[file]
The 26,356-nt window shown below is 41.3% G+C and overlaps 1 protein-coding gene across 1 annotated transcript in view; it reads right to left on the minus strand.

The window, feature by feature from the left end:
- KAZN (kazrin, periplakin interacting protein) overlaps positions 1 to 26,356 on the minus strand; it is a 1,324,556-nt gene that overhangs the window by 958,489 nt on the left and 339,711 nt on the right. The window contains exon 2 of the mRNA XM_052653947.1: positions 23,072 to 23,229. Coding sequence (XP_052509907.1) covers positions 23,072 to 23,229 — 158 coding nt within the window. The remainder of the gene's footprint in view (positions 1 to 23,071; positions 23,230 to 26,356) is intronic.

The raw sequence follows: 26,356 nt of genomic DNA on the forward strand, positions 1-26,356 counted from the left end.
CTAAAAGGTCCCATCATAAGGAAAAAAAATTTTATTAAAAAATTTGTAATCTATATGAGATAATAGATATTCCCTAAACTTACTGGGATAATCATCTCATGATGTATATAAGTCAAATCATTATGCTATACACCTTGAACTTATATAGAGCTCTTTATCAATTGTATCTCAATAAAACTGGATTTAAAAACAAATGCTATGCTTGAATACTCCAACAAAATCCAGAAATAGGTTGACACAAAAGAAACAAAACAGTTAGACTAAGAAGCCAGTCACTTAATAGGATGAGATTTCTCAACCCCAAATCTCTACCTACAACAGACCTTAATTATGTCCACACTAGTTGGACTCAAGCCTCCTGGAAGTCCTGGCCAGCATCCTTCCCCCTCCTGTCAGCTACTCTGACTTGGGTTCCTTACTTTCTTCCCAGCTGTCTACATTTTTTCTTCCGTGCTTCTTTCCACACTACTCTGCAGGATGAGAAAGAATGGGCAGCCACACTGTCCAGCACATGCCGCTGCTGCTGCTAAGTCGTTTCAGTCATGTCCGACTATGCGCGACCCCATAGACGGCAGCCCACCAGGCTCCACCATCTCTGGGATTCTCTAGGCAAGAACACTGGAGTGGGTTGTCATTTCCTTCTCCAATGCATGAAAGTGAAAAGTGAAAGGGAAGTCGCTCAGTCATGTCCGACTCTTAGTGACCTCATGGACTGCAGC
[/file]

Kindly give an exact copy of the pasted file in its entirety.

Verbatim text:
The 26,356-nt window shown below is 41.3% G+C and overlaps 1 protein-coding gene across 1 annotated transcript in view; it reads right to left on the minus strand.

The window, feature by feature from the left end:
- KAZN (kazrin, periplakin interacting protein) overlaps positions 1 to 26,356 on the minus strand; it is a 1,324,556-nt gene that overhangs the window by 958,489 nt on the left and 339,711 nt on the right. The window contains exon 2 of the mRNA XM_052653947.1: positions 23,072 to 23,229. Coding sequence (XP_052509907.1) covers positions 23,072 to 23,229 — 158 coding nt within the window. The remainder of the gene's footprint in view (positions 1 to 23,071; positions 23,230 to 26,356) is intronic.

The raw sequence follows: 26,356 nt of genomic DNA on the forward strand, positions 1-26,356 counted from the left end.
CTAAAAGGTCCCATCATAAGGAAAAAAAATTTTATTAAAAAATTTGTAATCTATATGAGATAATAGATATTCCCTAAACTTACTGGGATAATCATCTCATGATGTATATAAGTCAAATCATTATGCTATACACCTTGAACTTATATAGAGCTCTTTATCAATTGTATCTCAATAAAACTGGATTTAAAAACAAATGCTATGCTTGAATACTCCAACAAAATCCAGAAATAGGTTGACACAAAAGAAACAAAACAGTTAGACTAAGAAGCCAGTCACTTAATAGGATGAGATTTCTCAACCCCAAATCTCTACCTACAACAGACCTTAATTATGTCCACACTAGTTGGACTCAAGCCTCCTGGAAGTCCTGGCCAGCATCCTTCCCCCTCCTGTCAGCTACTCTGACTTGGGTTCCTTACTTTCTTCCCAGCTGTCTACATTTTTTCTTCCGTGCTTCTTTCCACACTACTCTGCAGGATGAGAAAGAATGGGCAGCCACACTGTCCAGCACATGCCGCTGCTGCTGCTAAGTCGTTTCAGTCATGTCCGACTATGCGCGACCCCATAGACGGCAGCCCACCAGGCTCCACCATCTCTGGGATTCTCTAGGCAAGAACACTGGAGTGGGTTGTCATTTCCTTCTCCAATGCATGAAAGTGAAAAGTGAAAGGGAAGTCGCTCAGTCATGTCCGACTCTTAGTGACCTCATGGACTGCAGC